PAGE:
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Bliss Perry, The American spirit in lierature: a chronicle of great interpreters 4 0 Browse Search
Cambridge History of American Literature: volume 3 (ed. Trent, William Peterfield, 1862-1939., Erskine, John, 1879-1951., Sherman, Stuart Pratt, 1881-1926., Van Doren, Carl, 1885-1950.) 4 0 Browse Search
Thomas Wentworth Higginson, Women and Men 1 1 Browse Search
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Thomas Wentworth Higginson, Women and Men, chapter 44 (search)
yet include its length also. What we need is to produce good books; this once done, it makes no more difference in what part of the country they are produced than in what part of a man's farm — the northeast or south-west corner-he raises those fine apples. Where there is a good author, there is the beginning of a literary centre; where MacGregor sits, there is the head of the table. We are all enriched when Miss Murfree suddenly reveals to us a new literary centre in Tennessee, or Miss Edith Thomas in Ohio, or Hubert Bancroft in San Francisco. The concentration of literature into a new London or Paris is not to be expected among us, perhaps not to be desired. That implies a small and highly centralized civilization, whose outskirts shall be as little given to literature as the English colonies or the French provinces; whereas what we need is the development of a high literary life through a number of different fountain-heads. The nation should produce its fair share of the re
of the Atlantic, and the deeper notes and occasional darker questionings of his later verse are embodied in lines of impeccable workmanship. Aloof from the social and political conflicts of his day, he gave himself to the fastidious creation of beautiful lines, believing that the beautiful line is the surest road to Arcady, and that Herrick, whom he idolized, had shown the way. To some readers of these pages it may seem like profanation to pass over poets like Sill, George Woodberry, Edith Thomas, Richard Hovey, William Vaughn Moody, Madison Cawein — to mention but half a dozen distinguished names out of a larger company — and to suggest that James Whitcomb Riley, more completely than any American poet since Longfellow, succeeded in expressing the actual poetic feelings of the men and women who composed his immense audience. Riley, like Aldrich, went to school to Herrick, Keats, Tennyson, and Longfellow, but when he began writing newspaper verse in his native Indiana he was guid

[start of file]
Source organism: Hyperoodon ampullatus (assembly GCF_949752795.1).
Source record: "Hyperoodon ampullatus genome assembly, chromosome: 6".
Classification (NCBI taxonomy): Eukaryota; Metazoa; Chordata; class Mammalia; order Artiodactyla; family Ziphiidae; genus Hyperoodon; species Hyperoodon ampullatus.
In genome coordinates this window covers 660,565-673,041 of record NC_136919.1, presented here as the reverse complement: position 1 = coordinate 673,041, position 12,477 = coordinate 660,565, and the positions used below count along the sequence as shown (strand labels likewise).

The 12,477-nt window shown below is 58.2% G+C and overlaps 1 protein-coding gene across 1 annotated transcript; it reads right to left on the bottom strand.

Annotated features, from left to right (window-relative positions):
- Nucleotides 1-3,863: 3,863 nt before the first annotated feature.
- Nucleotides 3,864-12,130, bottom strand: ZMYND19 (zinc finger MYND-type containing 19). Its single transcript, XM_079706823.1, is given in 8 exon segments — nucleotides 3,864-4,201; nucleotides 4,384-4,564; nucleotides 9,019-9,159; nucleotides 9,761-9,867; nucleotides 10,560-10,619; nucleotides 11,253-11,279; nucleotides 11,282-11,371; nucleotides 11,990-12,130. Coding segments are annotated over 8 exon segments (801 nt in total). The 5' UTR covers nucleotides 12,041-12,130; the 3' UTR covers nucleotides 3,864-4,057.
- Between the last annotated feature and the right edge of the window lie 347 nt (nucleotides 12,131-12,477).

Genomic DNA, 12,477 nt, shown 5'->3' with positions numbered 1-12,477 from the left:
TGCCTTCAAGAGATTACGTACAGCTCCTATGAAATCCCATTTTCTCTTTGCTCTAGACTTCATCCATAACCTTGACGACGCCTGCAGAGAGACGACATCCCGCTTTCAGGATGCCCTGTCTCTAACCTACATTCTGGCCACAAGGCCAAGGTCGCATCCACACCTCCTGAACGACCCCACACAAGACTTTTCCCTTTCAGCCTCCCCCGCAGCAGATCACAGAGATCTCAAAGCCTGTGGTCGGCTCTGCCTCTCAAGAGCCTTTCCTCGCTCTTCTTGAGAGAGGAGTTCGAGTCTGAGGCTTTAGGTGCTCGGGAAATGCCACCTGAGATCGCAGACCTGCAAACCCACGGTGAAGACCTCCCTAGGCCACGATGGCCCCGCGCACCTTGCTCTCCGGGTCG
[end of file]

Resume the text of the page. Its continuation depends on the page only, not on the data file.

anner, the, Key, 107, 225 Stedman, E. C., 225, 256 Stowe, Harriet Beecher, 219-23, 249 Strachey, William, 26, 38 Summary view of the Rights of British America, a, Jefferson 80 Sumner, Charles, 216 Sunthina in the Pastoral line, Lowell 174 Tales of a traveler, Irving 91 Tales of a Wayside Inn, Longfellow 155 Tamerlane and other poems, Poe 89 Taylor, Bayard, 255 Telling the Bees, Whittier 158 Tennessee's partner, Harte 242 Thanatopsis, Bryant 103, 104, 106 Thomas, Edith, 257 Thompson, Denman, 248 Thoreau, H. D., representative of New England thought, 119; life and writings, 130-39; nature-writing, 262; typically American, 265 Ticknor, George, 89, 111, 178, 216 Timrod, Henry, 225 To Helen, Poe 189, 192 Tom Sawyer, Clemens 238 Tour of the prairies, Irving 91 Transcendentalism, 111 et seq., 218; bibliography, 270-71 Tritemius, Whittier 161 True Relation, Smith 8-10, 25-26 True Reportory of the Wrack of Sir Thomas Gates, Kt. Vpon a
Cambridge History of American Literature: volume 3 (ed. Trent, William Peterfield, 1862-1939., Erskine, John, 1879-1951., Sherman, Stuart Pratt, 1881-1926., Van Doren, Carl, 1885-1950.), Book III (continued) (search)
Edward L. Burlingame, first appeared in January, 1887. Like Harper's magazine it is closely associated with a great publishing house, but unlike Harper's in the early years it was never a mere tender to the business. Though announced by a rather conventional prospectus it began auspiciously. Among the earliest contributors were William James, Robert Louis Stevenson, Sarah Orne Jewett, Thomas Nelson Page, Elizabeth Akers, H. C. Bunner, Andrew Lang, Austin Dobson, Charles Edwin Markham, Edith Thomas, Percival Lowell, A. S. Hill, and Thomas A. Janvier; and it has since kept up the high quality and the diversity of material suggested by these names. Like its chief rivals it maintains an English edition. It is not easy to characterize the distinctions between Harper's magazine, the Century, and Scribner's magazine as these have existed for the last thirty years. The long editorships of Alden, Gilder, and Burlingame tended, fortunately, to produce stability and to develop an individu
Cambridge History of American Literature: volume 3 (ed. Trent, William Peterfield, 1862-1939., Erskine, John, 1879-1951., Sherman, Stuart Pratt, 1881-1926., Van Doren, Carl, 1885-1950.), Index (search)
, 442 Thesaurus Dictionary of the English language, the, 480 These many years, 273 Thier Numer, 1, 606 Thierry, Augustin, 456 Thierry, Camille, 596 Thilly, 261 n. Third degree, the, 287 13th Chair, The, 293 Thirty-one years on the Plains and Mountains, 153 $30,000 Bequest, The, 14 Thirty years of labour, 358 Thirty years view . . . 1820 to 1850, 139 Thoburn, J. M., 212 Thomas, Augustus, 278, 279, 280, 282– 83, 284, 285, 287 Thomas, A. E., 294 Thomas, Edith, 312 Thomas, Isaiah, 537 n. Thompson, D. P., 416 Thompson, Denman, 285 Thompson, Maurice, 91 Thompson, R. E., 436 Thompson, S., 28 n., 29 n. Thompson, Waddy, 132, 133 Thomson, James, 539, 452 Thoreau, 112, 115, 116, 162, 313, 415 Thorndike, E. L., 422 Thorpe, 479 Those extraordinary Twins, 18 Thoughts and things, 257 Thoughts suggested by Mr. Froude's progress, 124 Thoughts on the present collegiate system of the United States, 413 Thoughts on the s